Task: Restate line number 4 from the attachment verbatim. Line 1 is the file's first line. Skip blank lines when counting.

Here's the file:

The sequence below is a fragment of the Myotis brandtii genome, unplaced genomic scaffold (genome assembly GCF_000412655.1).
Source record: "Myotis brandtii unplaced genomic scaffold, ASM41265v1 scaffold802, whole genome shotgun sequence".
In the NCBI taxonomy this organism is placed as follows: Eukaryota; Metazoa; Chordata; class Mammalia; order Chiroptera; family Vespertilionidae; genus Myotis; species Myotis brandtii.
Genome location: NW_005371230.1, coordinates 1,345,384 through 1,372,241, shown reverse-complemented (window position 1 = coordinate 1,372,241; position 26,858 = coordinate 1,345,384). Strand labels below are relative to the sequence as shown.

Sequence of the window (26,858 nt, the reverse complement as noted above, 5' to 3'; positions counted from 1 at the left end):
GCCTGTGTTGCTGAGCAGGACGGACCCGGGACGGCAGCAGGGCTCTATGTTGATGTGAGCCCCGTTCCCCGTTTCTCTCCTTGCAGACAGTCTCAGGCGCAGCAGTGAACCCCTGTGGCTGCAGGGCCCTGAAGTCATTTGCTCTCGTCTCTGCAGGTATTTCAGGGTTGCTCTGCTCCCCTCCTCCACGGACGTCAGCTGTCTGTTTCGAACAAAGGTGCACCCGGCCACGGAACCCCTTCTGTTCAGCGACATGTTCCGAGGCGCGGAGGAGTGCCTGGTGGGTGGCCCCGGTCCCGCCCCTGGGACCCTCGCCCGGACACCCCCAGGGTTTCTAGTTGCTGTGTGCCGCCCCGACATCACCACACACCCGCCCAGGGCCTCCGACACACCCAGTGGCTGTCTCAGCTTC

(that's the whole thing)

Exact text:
Genome location: NW_005371230.1, coordinates 1,345,384 through 1,372,241, shown reverse-complemented (window position 1 = coordinate 1,372,241; position 26,858 = coordinate 1,345,384). Strand labels below are relative to the sequence as shown.